Title: A Business Administration student views his field
Subtitle: Western Michigan University, Kalamazoo
Author: Paul Beiter
Date: September, 1968
Source: Black & Red Number 1, September, 1968, page 55
Notes: Scanned from original.

The point of the program is to train us for the business offices of General Motors. We’re encouraged to get degrees so we’ll fit in a little notch of a large corporation.

Instructors compete to design the most boring course. The student’s greatest challenge is to come to class and stay awake. During lectures, one learns daydreaming, finger-popping and other finger techniques.

The curriculum includes: Marketing, or how to sell goods to people who don’t want them; Advertising, or how to sell an unsafe car as the safest; Business Communications, or how to write a four-page letter; Business Statistics, or how to tell the difference between a median and a mean; and finally Management, or how to “pacify” the workers.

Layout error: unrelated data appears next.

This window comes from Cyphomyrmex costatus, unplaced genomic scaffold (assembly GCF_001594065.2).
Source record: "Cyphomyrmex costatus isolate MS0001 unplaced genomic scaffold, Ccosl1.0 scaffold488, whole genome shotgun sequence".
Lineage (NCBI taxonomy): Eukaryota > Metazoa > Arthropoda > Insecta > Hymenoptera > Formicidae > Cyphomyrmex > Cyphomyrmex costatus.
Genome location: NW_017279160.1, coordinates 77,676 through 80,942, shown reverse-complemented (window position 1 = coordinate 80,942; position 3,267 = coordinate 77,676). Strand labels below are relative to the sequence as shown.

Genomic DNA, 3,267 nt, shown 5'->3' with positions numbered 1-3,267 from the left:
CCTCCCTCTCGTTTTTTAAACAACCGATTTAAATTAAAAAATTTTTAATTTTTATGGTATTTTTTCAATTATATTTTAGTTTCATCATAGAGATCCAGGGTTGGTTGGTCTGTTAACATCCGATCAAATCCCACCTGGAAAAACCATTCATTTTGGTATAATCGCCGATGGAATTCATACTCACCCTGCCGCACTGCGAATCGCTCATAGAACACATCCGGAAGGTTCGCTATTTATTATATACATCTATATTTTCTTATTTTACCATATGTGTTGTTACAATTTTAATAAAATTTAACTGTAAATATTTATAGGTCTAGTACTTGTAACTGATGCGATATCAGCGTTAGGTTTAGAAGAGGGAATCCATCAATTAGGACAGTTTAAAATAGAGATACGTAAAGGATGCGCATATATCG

Poverty is never mentioned, except in a Business Law course. What is mentioned is: How to get the greatest profit.

The military-corporate structure of American society is ignored, although we are told that Defense Contracts are profitable and great investments. The Business Instructors say they distrust the Federal Government and Government spending. Yet the Defense Budget amounts to seventy billion dollars. A military-corporate structure? That’s the business of a different department, which passes it on to a third department.

The student leaves the program rounded off to fit a square hole.